The first time I went ice skating, I had to exercise faith. If the ice was too thin, all the faith in the world would not save me from breaking through. As it turned out, the ice was thick enough to bear my weight, but I still had to skate out on the pond to reap any joy. Faith involves risk. Christ is strong enough to bear our weight if we place our faith upon him. But we still have to take that risk.
The apostle Paul had much to say about faith and works. We are justified by faith in Christ apart from works of the law (Romans 3:28). He points to the faith of Abraham: “Abraham believed God, and it was credited to him as righteousness” (4:3). Our salvation does not come from working but by trusting God (vv. 4-7). A sinner is not justified by observing the law but by putting his faith in Jesus Christ (Galatians 3:5). This was the consistent testimony of a man who had once been extremely zealous for works of the law.
But Paul did not put down good works. He clearly stated that those who are saved by grace, through faith, are “created in Christ Jesus, to do good works, which God prepared in advance for us to do” (Ephesians 2:10). The only thing that counts, said Paul, is a faith that expresses itself through love (Galatians 5:6). Faith is the root and works are the fruit.
Biblical faith produces biblical works. While Paul understood that we are not saved by “works of righteousness” (Titus 3:5, NKJV), he still admonished Christians to “be careful to devote themselves to doing what is good” (v. 8). Christ redeemed us “to purify for himself a people that are his very own, eager to do what is good” (2:14). Paul not only praised good deeds, he encouraged everyone to engage in them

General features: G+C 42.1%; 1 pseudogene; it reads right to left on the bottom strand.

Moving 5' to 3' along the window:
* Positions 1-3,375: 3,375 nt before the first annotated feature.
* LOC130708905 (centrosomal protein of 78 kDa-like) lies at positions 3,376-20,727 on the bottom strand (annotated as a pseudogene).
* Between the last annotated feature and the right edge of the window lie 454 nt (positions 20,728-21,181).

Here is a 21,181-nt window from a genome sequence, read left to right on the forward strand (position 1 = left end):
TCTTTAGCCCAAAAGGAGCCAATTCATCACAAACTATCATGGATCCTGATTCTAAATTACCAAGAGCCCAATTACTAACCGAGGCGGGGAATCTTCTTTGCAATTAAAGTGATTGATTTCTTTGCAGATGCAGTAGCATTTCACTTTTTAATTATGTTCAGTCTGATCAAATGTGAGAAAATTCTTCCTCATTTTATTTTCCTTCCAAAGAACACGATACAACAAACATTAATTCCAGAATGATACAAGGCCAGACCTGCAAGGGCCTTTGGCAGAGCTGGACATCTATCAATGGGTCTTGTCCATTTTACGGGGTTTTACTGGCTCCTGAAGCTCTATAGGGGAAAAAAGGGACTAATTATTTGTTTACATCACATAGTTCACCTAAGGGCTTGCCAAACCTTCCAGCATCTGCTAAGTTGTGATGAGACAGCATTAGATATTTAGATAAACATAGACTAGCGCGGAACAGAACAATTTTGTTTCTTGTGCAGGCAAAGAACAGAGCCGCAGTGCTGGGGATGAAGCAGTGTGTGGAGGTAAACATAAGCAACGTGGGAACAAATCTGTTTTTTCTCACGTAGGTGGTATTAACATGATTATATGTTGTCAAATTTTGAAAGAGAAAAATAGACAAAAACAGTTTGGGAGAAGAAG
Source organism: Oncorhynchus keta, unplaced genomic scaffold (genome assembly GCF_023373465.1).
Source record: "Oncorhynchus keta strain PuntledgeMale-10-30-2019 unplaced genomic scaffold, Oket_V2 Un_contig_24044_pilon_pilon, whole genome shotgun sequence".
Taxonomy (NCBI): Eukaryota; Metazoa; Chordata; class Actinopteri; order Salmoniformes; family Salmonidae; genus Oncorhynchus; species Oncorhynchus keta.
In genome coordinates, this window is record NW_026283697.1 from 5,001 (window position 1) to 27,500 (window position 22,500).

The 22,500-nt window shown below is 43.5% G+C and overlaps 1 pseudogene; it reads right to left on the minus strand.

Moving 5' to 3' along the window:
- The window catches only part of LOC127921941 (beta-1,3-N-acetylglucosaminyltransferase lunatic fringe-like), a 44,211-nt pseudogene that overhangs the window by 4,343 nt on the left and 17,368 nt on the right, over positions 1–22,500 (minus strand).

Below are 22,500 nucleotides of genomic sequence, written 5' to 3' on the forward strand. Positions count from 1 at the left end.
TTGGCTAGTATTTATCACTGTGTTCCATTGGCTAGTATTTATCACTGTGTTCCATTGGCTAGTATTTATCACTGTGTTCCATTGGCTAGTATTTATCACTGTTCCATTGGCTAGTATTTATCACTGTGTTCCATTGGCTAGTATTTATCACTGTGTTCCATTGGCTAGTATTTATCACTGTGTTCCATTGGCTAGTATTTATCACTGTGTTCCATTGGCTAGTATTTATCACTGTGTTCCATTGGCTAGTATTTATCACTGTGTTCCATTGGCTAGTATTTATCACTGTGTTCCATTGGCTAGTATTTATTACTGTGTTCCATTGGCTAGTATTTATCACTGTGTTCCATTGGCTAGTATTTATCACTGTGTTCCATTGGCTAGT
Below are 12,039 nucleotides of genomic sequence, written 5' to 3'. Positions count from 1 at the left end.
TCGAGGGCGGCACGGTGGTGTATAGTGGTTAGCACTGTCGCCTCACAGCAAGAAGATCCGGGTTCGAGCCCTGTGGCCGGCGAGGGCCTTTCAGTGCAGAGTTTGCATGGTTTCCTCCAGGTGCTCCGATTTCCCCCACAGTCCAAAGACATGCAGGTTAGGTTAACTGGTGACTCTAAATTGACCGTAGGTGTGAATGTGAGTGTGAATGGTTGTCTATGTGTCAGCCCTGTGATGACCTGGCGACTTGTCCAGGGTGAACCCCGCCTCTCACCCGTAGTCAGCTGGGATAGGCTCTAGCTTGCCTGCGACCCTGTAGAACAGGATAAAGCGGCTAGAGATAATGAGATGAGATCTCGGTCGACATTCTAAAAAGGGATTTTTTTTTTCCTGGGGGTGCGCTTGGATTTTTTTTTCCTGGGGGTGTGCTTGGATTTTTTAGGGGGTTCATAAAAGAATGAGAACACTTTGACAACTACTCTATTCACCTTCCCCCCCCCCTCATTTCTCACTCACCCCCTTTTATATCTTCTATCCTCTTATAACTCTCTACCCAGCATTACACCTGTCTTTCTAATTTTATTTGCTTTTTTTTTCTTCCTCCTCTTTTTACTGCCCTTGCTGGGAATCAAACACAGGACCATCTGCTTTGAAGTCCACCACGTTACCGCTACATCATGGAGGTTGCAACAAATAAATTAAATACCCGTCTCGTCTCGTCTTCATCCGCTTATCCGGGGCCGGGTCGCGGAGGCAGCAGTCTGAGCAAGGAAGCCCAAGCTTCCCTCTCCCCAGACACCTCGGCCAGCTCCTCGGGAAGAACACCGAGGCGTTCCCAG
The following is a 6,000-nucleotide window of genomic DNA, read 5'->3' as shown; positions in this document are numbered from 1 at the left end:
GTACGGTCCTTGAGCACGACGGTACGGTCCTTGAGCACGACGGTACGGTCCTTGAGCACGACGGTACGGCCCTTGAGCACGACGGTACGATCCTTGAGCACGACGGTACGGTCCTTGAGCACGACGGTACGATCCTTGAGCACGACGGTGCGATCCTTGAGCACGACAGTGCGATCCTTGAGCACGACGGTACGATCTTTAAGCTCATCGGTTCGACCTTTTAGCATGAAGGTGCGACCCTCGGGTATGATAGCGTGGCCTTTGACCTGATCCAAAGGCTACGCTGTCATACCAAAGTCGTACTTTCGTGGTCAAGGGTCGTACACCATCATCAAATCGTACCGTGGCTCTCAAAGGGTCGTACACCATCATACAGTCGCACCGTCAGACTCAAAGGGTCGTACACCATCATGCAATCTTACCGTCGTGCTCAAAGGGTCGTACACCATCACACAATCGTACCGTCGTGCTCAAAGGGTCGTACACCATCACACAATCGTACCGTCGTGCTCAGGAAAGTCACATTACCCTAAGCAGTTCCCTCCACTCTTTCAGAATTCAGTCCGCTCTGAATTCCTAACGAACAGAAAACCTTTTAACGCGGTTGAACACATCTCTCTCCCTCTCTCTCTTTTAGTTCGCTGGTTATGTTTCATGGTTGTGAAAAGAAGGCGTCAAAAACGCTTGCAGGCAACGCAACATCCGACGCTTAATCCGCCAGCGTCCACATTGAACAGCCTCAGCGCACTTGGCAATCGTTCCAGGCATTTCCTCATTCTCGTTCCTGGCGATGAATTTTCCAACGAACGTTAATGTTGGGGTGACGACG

(1 Timothy 2:10; 5:10, 25; 6:18), not to obtain salvation but to bear witness of their salvation.
James on Faith and Works
Dietrich Bonhoeffer said, “Faith without works is not faith at all, but a simple lack of obedience to God.” This is the consistent testimony of the writer James. “What good is it, my brothers, if a man claims to have faith but has no deeds? Can such faith save him?” (James 2:14). James in not opposed to faith—far from it! This is the brother of Christ we are talking about. Jesus appeared to him after the resurrection (1 Corinthians 15:7). James put his faith in Jesus and gladly included himself as one of the “believers in our glorious Lord Jesus Christ” (James 2:1).
James made a strong case for living the Christian life, not just saying, “I have faith. I am a believer.” James put forth a challenge: “Show me your faith without deeds, and I will show you my faith by my deeds” (James 2:18). Faith must be practical. Faith must be helpful. Faith must be demonstrated. Others will believe what we say about Jesus when they can see that he truly makes a difference in the way we live and the things we do.
Jack Cottrell wrote, “James reminds us that works cannot be excluded from the picture since they are the inevitable result of faith—a point Paul himself makes in Romans 6:1ff. What, then, actually justifies us? Faith without works? No, says James. Faith plus works? No, says Paul. A faith that works? Yes, say Paul and James” (The Faith Once For All, College Press, 2002).
Victor Knowles is founder and president of POEM (Peace on Earth Ministries), Joplin, Missouri. www.poeministries.org